Physicists from the United States and Japan increased the coherence time of solid-state spin qubits to tens of milliseconds, which is four orders of magnitude more than in the previous spin systems. Work published in the journal Science.

Quantum computers can outperform classical computational devices for many tasks, from simulations of complex biological systems to the decomposition of large numbers into Prime factors. Basic objects in a quantum computer (qubits) are microscopic and very fragile system. For example, in a solid-state realization of quantum devices as qubits are the spins. The main feature of qubits is the time of coherence, which determines how many lives the quantum state. In spin systems, the coherence time is several microseconds, which, unfortunately, is not enough to hold the large and interesting calculations.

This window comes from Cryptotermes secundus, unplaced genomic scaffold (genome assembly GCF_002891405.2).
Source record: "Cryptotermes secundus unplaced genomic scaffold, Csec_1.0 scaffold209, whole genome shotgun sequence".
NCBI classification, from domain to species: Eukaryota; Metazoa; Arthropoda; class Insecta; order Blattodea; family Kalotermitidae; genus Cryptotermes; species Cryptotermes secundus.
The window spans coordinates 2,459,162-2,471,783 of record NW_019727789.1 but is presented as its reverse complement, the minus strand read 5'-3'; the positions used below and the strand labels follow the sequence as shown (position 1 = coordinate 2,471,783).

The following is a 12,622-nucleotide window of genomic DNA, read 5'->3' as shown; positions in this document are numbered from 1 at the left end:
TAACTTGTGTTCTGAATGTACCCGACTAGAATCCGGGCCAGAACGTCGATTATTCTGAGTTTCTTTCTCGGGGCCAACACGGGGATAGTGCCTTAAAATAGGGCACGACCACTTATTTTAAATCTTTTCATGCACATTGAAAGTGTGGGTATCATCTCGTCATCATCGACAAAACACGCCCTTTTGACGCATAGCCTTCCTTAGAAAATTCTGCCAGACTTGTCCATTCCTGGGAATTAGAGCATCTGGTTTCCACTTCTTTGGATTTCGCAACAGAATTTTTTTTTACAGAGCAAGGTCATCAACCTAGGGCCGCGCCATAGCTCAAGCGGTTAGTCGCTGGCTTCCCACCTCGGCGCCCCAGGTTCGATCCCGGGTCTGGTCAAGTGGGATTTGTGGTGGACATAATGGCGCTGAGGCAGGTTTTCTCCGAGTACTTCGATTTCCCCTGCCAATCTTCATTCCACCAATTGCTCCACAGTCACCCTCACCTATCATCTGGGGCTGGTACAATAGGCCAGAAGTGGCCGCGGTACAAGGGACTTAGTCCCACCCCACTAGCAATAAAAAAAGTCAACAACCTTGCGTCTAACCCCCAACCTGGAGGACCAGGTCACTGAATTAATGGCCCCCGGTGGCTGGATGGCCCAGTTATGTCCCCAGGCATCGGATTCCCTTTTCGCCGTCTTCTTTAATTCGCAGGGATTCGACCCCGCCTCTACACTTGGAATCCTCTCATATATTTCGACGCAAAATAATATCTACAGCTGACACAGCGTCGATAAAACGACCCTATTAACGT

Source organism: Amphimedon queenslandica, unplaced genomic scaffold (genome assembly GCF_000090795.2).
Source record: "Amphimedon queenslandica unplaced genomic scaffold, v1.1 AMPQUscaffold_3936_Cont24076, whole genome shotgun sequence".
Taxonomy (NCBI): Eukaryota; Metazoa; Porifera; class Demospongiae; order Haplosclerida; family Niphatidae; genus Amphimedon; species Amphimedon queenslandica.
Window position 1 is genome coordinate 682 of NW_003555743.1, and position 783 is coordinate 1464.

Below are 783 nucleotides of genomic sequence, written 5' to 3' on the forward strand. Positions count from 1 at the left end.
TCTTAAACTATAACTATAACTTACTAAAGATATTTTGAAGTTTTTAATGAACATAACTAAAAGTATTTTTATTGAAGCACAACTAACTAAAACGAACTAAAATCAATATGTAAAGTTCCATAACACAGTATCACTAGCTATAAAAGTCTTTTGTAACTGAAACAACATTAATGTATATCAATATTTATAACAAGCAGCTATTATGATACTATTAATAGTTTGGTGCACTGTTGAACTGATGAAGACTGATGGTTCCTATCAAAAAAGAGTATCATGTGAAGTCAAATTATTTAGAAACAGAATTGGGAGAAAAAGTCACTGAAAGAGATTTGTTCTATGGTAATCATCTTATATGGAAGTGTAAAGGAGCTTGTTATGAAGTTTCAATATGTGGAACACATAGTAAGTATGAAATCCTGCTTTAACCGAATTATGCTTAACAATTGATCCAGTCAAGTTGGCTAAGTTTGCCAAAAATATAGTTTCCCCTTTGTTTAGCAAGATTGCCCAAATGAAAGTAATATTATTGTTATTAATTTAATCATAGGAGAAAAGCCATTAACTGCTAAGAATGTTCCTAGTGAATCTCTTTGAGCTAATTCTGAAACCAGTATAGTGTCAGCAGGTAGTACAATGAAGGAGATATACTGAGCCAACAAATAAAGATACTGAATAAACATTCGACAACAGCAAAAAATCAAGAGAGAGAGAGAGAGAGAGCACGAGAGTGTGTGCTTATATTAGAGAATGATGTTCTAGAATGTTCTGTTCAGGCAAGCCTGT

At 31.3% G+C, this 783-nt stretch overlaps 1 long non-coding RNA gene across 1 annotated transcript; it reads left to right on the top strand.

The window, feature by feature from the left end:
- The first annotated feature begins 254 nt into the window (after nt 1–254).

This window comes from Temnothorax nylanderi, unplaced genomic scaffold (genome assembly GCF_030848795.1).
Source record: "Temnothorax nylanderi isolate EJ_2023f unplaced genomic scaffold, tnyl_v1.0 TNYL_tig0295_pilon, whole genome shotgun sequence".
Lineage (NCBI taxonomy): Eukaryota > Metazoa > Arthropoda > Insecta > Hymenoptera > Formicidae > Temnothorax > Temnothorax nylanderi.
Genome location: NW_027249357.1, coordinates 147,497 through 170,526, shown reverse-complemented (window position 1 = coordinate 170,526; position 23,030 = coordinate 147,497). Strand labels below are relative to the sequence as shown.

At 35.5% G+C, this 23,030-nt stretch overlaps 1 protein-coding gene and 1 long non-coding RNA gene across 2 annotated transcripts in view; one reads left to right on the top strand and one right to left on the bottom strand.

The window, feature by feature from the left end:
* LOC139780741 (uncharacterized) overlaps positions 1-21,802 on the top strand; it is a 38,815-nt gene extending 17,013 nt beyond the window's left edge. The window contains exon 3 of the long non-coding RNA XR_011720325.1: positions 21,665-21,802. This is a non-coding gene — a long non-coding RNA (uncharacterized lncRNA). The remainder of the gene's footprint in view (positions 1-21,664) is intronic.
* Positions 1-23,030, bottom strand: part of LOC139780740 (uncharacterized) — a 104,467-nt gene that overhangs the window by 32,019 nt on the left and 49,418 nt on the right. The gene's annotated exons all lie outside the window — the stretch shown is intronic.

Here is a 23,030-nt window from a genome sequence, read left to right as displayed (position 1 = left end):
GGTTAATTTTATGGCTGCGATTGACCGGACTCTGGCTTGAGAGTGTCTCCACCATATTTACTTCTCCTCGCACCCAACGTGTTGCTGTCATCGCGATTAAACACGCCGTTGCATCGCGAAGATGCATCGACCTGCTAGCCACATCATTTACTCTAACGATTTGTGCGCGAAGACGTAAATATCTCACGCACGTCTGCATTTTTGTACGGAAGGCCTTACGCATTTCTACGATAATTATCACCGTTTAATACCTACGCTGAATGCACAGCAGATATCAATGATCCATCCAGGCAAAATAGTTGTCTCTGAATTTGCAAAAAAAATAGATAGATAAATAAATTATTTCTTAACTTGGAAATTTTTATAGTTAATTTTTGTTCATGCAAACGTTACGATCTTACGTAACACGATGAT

A group of scientists from the U.S. and Japan under the leadership of Professor David Avshalom (David D. Awschalom) developed a method of preserving coherence of spin qubits to tens of milliseconds, which is 10,000 times larger than previous experiments.